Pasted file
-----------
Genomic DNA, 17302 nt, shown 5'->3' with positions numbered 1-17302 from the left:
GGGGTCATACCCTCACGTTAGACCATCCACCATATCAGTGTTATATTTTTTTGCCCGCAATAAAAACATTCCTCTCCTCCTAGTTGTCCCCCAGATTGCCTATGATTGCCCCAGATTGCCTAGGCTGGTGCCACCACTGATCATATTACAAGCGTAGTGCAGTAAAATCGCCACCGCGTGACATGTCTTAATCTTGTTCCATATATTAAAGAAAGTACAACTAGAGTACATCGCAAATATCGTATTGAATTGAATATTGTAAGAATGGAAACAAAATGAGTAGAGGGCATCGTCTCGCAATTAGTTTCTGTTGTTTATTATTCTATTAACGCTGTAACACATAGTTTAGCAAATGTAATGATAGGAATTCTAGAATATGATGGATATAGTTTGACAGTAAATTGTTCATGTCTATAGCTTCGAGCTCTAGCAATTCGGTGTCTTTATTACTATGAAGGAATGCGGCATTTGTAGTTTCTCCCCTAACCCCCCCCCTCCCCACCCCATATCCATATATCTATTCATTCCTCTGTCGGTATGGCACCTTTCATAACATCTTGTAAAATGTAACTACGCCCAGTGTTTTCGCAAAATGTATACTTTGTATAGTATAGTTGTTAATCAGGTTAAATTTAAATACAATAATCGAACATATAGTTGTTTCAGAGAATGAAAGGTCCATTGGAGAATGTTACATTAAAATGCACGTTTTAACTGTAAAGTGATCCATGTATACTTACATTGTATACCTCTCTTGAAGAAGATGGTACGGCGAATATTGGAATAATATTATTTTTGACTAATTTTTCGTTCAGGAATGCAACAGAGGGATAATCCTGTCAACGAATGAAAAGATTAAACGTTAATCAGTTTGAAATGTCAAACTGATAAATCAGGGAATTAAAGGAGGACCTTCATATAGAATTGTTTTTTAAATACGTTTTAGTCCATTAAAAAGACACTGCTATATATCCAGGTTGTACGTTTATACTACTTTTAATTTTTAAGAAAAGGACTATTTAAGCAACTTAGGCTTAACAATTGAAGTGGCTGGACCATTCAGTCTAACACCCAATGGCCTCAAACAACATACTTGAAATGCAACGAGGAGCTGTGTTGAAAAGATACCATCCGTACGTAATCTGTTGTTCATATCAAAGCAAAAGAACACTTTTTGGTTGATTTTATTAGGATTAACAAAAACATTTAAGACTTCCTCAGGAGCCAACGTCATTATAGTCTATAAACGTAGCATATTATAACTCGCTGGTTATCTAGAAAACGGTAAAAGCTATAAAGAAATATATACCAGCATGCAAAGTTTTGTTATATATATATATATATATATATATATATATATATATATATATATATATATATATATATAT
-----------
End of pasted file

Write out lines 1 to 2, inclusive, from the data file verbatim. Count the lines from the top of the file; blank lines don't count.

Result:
Genomic DNA, 17302 nt, shown 5'->3' with positions numbered 1-17302 from the left:
GGGGTCATACCCTCACGTTAGACCATCCACCATATCAGTGTTATATTTTTTTGCCCGCAATAAAAACATTCCTCTCCTCCTAGTTGTCCCCCAGATTGCCTATGATTGCCCCAGATTGCCTAGGCTGGTGCCACCACTGATCATATTACAAGCGTAGTGCAGTAAAATCGCCACCGCGTGACATGTCTTAATCTTGTTCCATATATTAAAGAAAGTACAACTAGAGTACATCGCAAATATCGTATTGAATTGAATATTGTAAGAATGGAAACAAAATGAGTAGAGGGCATCGTCTCGCAATTAGTTTCTGTTGTTTATTATTCTATTAACGCTGTAACACATAGTTTAGCAAATGTAATGATAGGAATTCTAGAATATGATGGATATAGTTTGACAGTAAATTGTTCATGTCTATAGCTTCGAGCTCTAGCAATTCGGTGTCTTTATTACTATGAAGGAATGCGGCATTTGTAGTTTCTCCCCTAACCCCCCCCCTCCCCACCCCATATCCATATATCTATTCATTCCTCTGTCGGTATGGCACCTTTCATAACATCTTGTAAAATGTAACTACGCCCAGTGTTTTCGCAAAATGTATACTTTGTATAGTATAGTTGTTAATCAGGTTAAATTTAAATACAATAATCGAACATATAGTTGTTTCAGAGAATGAAAGGTCCATTGGAGAATGTTACATTAAAATGCACGTTTTAACTGTAAAGTGATCCATGTATACTTACATTGTATACCTCTCTTGAAGAAGATGGTACGGCGAATATTGGAATAATATTATTTTTGACTAATTTTTCGTTCAGGAATGCAACAGAGGGATAATCCTGTCAACGAATGAAAAGATTAAACGTTAATCAGTTTGAAATGTCAAACTGATAAATCAGGGAATTAAAGGAGGACCTTCATATAGAATTGTTTTTTAAATACGTTTTAGTCCATTAAAAAGACACTGCTATATATCCAGGTTGTACGTTTATACTACTTTTAATTTTTAAGAAAAGGACTATTTAAGCAACTTAGGCTTAACAATTGAAGTGGCTGGACCATTCAGTCTAACACCCAATGGCCTCAAACAACATACTTGAAATGCAACGAGGAGCTGTGTTGAAAAGATACCATCCGTACGTAATCTGTTGTTCATATCAAAGCAAAAGAACACTTTTTGGTTGATTTTATTAGGATTAACAAAAACATTTAAGACTTCCTCAGGAGCCAACGTCATTATAGTCTATAAACGTAGCATATTATAACTCGCTGGTTATCTAGAAAACGGTAAAAGCTATAAAGAAATATATACCAGCATGCAAAGTTTTGTTATATATATATATATATATATATATATATATATATATATATATATATATATATATATATAT